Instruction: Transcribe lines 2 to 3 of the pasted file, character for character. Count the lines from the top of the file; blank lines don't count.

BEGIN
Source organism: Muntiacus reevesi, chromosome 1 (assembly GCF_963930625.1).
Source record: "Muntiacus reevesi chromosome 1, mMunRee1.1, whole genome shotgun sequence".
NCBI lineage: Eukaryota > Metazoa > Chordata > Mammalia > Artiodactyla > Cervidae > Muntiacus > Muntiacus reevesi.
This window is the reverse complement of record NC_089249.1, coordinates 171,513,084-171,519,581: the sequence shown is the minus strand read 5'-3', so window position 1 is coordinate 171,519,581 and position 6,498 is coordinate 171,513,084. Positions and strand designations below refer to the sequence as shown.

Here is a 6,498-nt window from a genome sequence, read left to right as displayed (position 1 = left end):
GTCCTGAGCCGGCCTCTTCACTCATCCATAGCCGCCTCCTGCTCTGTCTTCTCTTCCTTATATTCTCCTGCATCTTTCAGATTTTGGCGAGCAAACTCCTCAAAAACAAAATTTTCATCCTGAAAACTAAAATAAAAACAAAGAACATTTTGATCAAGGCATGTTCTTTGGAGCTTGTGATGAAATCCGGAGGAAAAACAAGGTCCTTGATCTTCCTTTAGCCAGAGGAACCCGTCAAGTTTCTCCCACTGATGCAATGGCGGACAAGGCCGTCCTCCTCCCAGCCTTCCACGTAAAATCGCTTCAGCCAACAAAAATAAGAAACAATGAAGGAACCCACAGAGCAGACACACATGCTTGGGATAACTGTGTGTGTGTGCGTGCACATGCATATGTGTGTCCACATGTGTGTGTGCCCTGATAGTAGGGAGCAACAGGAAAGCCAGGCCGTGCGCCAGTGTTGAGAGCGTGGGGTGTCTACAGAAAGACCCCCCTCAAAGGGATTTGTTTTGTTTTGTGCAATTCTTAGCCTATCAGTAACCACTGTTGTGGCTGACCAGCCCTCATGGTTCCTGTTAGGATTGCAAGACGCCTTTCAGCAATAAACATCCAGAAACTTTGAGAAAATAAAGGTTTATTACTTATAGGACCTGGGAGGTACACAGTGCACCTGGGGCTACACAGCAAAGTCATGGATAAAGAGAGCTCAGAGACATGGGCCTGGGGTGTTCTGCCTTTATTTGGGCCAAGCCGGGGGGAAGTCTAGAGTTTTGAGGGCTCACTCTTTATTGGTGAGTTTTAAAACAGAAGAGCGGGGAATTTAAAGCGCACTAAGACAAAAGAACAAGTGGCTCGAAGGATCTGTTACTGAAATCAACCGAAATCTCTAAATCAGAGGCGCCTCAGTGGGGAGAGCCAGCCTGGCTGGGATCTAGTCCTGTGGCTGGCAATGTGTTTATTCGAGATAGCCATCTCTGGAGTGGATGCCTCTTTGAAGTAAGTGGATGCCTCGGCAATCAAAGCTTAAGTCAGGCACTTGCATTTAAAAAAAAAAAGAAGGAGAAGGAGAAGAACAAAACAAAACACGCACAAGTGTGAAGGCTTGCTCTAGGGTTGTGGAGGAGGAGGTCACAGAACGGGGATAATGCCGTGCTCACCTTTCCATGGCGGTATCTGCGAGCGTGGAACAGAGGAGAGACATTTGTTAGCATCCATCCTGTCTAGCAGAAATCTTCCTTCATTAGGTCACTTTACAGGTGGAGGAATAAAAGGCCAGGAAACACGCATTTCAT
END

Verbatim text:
Source record: "Muntiacus reevesi chromosome 1, mMunRee1.1, whole genome shotgun sequence".
NCBI lineage: Eukaryota > Metazoa > Chordata > Mammalia > Artiodactyla > Cervidae > Muntiacus > Muntiacus reevesi.